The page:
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Case Study: Justifying the Costs of Upgrading Aging, Underfunded Water Infrastructure in Rural Counties

Learn how we helped a California county justify an increase in funding to improve its water and wastewater facilities.

The Challenge

A California county, located in the western foothills of the Sierra Nevada, identified a need to improve their water and wastewater treatment infrastructure. The county’s entire infrastructure was severely underfunded, and the county had not been able to increase water rates in over ten years since most of their residents lived in rural areas with a median household income of approximately $45,000. Additionally, the county did not have enough funds to save or invest in capital improvement projects which made it difficult for the county to hire adequate personnel to maintain equipment and offset maintenance costs.

All but one of the county’s facilities had been operating at a loss since 2015, and many of them operated at that level for longer. Local leaders needed a long-term sustainable path to secure increased funding for their facilities. The county sought out a solution to cover the necessary projected operations and capital costs that would be needed to sustain the existing water and wastewater infrastructure for the next ten years.

Pinnacle's Solution

The county relied on Pinnacle to perform an asset inventory for each of the county’s districts. The designers, operators, and engineers assigned to the project had experience assessing some of the most challenging and high-risk facilities in the country. Over a three-year period, Pinnacle’s expertise combined with the design engineer’s familiarity of local facility operations ensured that the facilities received an efficient and reliable condition assessment of their assets, along with recommendations on how they could improve the performance of their facilities.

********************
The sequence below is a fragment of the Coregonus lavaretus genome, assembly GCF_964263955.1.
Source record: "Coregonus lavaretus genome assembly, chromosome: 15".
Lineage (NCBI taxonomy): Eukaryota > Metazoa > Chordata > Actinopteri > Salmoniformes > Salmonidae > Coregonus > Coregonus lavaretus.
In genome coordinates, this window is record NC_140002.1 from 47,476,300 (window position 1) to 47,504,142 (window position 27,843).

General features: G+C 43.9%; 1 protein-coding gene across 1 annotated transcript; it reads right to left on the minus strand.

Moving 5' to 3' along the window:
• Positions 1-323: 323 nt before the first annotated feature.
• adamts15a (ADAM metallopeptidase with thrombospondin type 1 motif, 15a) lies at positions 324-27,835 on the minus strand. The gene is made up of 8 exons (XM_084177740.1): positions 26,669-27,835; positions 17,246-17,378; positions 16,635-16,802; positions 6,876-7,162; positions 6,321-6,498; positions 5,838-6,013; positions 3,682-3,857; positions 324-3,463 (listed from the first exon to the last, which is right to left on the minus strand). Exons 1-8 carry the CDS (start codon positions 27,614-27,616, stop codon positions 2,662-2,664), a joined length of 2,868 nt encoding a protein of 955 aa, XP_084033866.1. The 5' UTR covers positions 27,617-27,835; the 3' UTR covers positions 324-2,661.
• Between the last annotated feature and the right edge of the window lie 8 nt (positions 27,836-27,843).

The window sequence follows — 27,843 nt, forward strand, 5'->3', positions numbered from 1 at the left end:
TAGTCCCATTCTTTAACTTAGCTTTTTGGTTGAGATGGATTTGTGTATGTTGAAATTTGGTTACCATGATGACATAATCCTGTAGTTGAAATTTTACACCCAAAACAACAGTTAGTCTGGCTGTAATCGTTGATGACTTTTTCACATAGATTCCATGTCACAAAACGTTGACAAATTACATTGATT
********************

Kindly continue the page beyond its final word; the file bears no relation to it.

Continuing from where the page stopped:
During site visits, the Pinnacle team focused on reviewing equipment conditions, maintenance practices, documentation, and bio-chemical conditions that characterized process reliability. They provided general information regarding the condition of the assets, an overview of O&M documentation, and recommendations for improving the current state of the O&M water services program. Although each facility was burdened with its own challenges such as accessibility issues, design flaws, and low influent loading, they all shared common problems with documentation and accountability of O&M practices.

During the process interviews, Pinnacle went line-by-line to identify one-time opportunities that would help the county save a significant portion of their budget and ensure job security for its employees. At the conclusion of the assessments, Pinnacle delivered a condition assessment report based on their findings which provided recommendations on how the county could improve the condition of their facilities, primarily through an increase in water rates and a change to staffing strategy.

Pinnacle recommended that the county adopt a rate increase for all communities and identified potential funding assistance programs that would help the county facilitate necessary studies and subsequent capital improvements. In order to justify a rate increase, Pinnacle’s condition assessment included recommendations to mitigate the financial impact on the county’s residents. The first recommendation was to gradually increase the rates over a five-year period. The second was to implement a transparent public outreach strategy that would explain the reasons and costs basis for the proposed rate increases through flyers and community meetings.

Additionally, Pinnacle proposed staffing recommendations that would help the county balance the resources required to maintain all of its facilities. During the assessments, Pinnacle had identified that the facilities lacked sufficient labor for the operation and maintenance of the facilities. This lack of time and resources was partially responsible for failures of documentation required to sustain the functionality and performance of the facilities in question.

With Data-Driven Reliability as the core framework for each of Pinnacle’s solutions, this project falls into the Intelligence and Strategic Decisions steps.


As a result of Pinnacle’s condition assessment report, the county was able to justify:

  1. Residential water and wastewater rate increases in two districts, which increased the amount the county received from residential monthly rates by 100% in the first year.
  2. Staffing needs for the operation and maintenance of its facilities which included accurate recommendations on how many operators should manage each facility.
  3. A capital improvement plan based on Pinnacle’s data-driven set of recommendations from an existing RCM analysis determining the criticality of equipment.

Additionally, the county received a final tech report which outlined the assessments and criticality of all tech equipment, as well as a rate comparison study based on data.

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